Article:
The cynic in me wanted to dismiss this as naïveté, but the reality of Shalit’s survival and his strength suggest something significantly more profound. If the liturgy is remote and abstract Shalit’s words are embodied in the particular and the clearly horrific. The context and experience that frames these words gives them exceptional meaning and power. Shalit’s words resonate with the positive psychologist, Martin Seligman’s research that suggests that optimism is essential for longevity and the ability to flourish in life. Shalit’s words resonate with the wisdom of Rabbi Nachman.
But Nachman battled to find the joy and meaning in life, it did not always come readily to him. It is easy to be an optimist when times are good, the economy strong, the sun shining, our bodies healthy, our communities strong. Much harder to achieve is the ability to hope in face of difficulty, to see possibilities even when the world seems closed off.
But Shalit’s optimism is no blind vision. As he explains, “Faith can help of course, but it must be accompanied by an awareness of reality.”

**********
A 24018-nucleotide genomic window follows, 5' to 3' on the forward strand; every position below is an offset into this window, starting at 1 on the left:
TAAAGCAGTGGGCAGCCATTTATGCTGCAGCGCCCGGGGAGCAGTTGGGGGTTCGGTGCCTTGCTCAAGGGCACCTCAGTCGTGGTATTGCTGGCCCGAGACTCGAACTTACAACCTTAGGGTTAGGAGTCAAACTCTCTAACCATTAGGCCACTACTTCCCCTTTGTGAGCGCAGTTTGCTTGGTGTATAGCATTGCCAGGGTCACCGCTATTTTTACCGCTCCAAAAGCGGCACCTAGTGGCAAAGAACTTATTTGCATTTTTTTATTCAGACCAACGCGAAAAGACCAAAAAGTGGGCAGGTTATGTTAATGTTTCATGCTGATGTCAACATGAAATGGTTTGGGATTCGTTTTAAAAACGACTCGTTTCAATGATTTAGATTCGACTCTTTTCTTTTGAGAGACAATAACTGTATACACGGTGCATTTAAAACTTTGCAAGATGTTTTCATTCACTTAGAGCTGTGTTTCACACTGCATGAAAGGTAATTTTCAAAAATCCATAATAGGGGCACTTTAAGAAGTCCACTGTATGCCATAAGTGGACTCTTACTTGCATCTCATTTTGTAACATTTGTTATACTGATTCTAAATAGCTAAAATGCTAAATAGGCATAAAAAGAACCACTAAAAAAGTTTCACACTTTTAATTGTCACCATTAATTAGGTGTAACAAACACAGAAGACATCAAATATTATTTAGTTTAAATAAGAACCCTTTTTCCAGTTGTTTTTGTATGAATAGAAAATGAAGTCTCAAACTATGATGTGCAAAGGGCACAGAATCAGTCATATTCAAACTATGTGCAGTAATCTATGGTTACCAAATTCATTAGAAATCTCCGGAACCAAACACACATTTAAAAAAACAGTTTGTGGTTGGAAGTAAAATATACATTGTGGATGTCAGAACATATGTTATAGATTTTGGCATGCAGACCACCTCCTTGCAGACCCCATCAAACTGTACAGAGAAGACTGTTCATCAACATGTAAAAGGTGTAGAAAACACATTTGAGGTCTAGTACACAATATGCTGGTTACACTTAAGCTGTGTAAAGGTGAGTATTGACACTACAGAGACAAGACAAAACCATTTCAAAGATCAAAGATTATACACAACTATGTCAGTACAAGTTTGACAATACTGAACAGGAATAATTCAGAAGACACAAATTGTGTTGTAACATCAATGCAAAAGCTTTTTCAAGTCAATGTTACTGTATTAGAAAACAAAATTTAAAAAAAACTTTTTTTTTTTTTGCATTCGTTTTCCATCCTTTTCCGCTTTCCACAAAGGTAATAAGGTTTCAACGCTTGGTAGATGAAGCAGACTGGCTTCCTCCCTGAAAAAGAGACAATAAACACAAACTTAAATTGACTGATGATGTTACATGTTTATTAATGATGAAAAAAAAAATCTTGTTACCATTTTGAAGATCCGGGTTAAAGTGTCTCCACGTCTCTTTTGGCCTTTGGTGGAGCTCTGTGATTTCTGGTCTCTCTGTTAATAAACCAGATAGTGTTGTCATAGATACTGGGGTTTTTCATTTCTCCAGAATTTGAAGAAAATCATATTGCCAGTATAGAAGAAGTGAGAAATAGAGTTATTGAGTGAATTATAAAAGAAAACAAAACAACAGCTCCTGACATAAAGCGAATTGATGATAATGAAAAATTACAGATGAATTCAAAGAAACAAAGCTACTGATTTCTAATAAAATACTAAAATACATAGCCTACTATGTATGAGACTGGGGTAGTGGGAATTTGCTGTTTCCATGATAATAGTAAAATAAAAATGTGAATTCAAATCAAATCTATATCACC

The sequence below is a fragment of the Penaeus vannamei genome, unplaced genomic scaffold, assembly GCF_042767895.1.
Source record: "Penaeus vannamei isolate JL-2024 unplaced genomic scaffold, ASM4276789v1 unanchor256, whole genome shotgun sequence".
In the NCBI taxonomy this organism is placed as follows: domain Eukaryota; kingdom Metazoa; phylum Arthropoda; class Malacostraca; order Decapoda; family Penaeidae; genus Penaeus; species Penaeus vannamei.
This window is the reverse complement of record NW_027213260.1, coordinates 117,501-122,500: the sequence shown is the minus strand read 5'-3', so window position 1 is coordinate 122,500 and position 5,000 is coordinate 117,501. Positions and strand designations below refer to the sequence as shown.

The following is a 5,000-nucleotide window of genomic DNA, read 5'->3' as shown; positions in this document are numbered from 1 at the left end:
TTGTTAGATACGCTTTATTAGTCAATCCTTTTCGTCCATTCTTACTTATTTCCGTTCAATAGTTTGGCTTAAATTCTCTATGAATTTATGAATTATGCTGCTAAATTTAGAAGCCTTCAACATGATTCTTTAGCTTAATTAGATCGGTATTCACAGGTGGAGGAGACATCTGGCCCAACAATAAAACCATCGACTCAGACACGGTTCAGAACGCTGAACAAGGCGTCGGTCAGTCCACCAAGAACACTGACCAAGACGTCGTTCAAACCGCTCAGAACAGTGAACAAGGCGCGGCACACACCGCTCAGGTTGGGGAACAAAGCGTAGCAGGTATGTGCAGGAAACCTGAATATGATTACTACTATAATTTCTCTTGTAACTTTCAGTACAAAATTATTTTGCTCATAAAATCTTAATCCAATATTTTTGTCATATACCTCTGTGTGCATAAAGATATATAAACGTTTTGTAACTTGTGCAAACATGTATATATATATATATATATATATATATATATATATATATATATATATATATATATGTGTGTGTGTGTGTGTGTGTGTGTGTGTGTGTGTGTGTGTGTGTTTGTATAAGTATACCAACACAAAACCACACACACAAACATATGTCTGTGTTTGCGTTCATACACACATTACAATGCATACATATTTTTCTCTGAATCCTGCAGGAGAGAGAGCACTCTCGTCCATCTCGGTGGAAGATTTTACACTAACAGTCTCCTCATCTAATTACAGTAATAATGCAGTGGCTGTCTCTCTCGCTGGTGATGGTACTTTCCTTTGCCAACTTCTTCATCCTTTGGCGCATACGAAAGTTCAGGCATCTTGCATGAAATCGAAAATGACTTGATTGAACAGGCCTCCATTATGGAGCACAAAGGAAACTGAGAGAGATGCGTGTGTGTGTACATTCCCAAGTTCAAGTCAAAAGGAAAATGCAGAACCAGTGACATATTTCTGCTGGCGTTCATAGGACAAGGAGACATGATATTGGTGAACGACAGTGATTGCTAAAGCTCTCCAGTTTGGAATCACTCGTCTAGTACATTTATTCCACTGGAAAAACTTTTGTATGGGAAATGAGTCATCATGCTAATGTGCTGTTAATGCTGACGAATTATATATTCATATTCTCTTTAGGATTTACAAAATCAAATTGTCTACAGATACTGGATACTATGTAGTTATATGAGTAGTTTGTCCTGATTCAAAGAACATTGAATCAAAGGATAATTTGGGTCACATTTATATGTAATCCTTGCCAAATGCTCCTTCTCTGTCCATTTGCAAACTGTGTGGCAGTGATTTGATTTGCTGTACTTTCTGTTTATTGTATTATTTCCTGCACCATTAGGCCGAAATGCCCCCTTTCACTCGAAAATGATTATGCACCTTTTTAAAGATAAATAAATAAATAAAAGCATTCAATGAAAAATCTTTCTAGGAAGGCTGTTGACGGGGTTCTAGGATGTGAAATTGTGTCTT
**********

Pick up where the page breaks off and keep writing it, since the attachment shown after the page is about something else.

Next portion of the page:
As I enter into Yom Kippur I will bring with me Shalit’s words. They are my prayer for myself, for all of us, that we may remain optimistic in face of our realities that may not be changeable in discernable ways, for that is the place from which renewal is possible.
Posted on October 25th, 2010 2 comments
For Jewish professionals, Cheshvan is both a moment to catch our breath and to catch up. This week, Rabbi Andrea Goldstein of Shaare Emeth in St. Louis captures beautifully the struggle of trying to do both.
This moment. So much gratitude for this quiet, unexpected, peace-filled moment. Sitting in the rocker with Lila. Her long limbs – usually in constant motion – curled up softly in my lap, so still. Her mass of slightly damp red curls nuzzled under my chin. Inhaaaaale … the inside of my nose is filled with the aroma of “no more tears.” No tears. No fighting. No struggling. No words. Just her breath. And my breath. And I am present.
And so happy.
I am here.
Just don’t forget to return those library books tomorrow.
And that bulletin article.
Oy, that article. What I am going to write about? Does anyone even read them anyway….
Lila stirs on my lap. She is too big to find comfort in the crook of my arm for much more than a moment. I know that. And I squandered this time with inconsequential thoughts of tomorrow. And just like that, my happiness is gone. Replaced by anger … frustration … disappointment for what’s been lost.